I should probably be writing some kind of review of 2010 today, but frankly I'd rather chalk it up to experience and move swiftly on. As a much better writer than me once put it: "It was the best of times, it was the worst of times."
Instead, why not join me in celebrating my 26th year of being a teenager? Yes, I will admit that mathematically and physically I don't actually qualify. I get served in the pub without ID, and I'm able to buy all sorts of inappropriate movies and games with nary a flicker of interest from the sales clerk. But I feel like a teenager. As I climaxed a row with my not-yet-teenage daughter the other day by flouncing out and slamming the door, I was struck by a horrifying thought - what will it be like when there are two of us in the house?
Age has given me many things - a few grey hairs, a sprinkling of wisdom, a painful awareness of my own mortality. What it has yet to gift me is the thing I yearn for most - emotional stability. I still live my days in a jumble of contradictory feelings and fear I always will. But while this doesn't always make me fun to live with, I think it gives me a massive leg-up when it comes to writing teen books.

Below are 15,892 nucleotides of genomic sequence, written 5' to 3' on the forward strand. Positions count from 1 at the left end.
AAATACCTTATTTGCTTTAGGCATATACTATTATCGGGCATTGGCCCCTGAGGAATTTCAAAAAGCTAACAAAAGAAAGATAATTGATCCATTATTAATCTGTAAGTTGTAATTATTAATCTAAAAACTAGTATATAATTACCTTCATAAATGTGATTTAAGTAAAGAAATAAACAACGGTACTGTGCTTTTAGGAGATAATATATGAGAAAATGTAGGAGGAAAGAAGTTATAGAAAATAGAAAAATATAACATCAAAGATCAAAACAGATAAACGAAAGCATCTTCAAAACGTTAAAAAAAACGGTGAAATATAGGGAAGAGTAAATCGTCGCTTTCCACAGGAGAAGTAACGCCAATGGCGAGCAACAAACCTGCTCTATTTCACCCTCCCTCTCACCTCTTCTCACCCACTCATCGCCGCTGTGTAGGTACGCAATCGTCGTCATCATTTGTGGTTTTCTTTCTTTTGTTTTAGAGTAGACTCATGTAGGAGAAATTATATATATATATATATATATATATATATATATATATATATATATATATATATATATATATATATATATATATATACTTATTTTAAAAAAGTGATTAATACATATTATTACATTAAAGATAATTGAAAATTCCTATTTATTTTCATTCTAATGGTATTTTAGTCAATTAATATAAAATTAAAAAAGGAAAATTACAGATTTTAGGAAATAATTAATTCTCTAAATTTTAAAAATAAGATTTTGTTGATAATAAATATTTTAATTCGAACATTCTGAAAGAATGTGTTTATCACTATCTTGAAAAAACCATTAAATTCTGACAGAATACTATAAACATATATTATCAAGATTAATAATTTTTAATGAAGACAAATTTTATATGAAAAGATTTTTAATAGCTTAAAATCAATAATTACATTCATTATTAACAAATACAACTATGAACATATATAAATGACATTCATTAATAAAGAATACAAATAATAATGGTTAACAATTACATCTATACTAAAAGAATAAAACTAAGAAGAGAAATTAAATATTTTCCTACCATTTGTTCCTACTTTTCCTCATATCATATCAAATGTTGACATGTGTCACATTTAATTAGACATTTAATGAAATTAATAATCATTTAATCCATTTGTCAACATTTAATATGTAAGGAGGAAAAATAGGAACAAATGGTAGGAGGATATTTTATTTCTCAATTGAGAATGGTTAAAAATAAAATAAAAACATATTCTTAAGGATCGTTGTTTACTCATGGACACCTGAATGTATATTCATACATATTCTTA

Those teenage years are a unique time in our lives, a period where the heart rules the head in almost everything. It is a time of being utterly alive - with all the pain and pleasure that entails. Even on my current emotional rollercoaster, I miss the intensity of teenage feelings, the experiences so raw that I can almost stretch out my fingertips and touch them.
When writing a book for teens and pre-teens, I feel my responsibility is not to the plot, characters or language but to the emotional truth of what goes on the page. So many times I've read a book or watched a film that, while admirably made, doesn't connect with me on an emotional level. Perhaps this goes back to my inner teenage state, an inability to appreciate art on a purely intellectual basis. But I'd also argue that art has no business whatever being intellectual!
After I'd calmed down the other night, I went back upstairs to apologise to my daughter. She'd been crying, so I comforted her, felt bad and lamented the fact that I was this stroppy teenage Peter Pan figure. She looked at me with pink eyes and said "At least you haven't grown up and got boring, Daddy." Amen to that, anyway.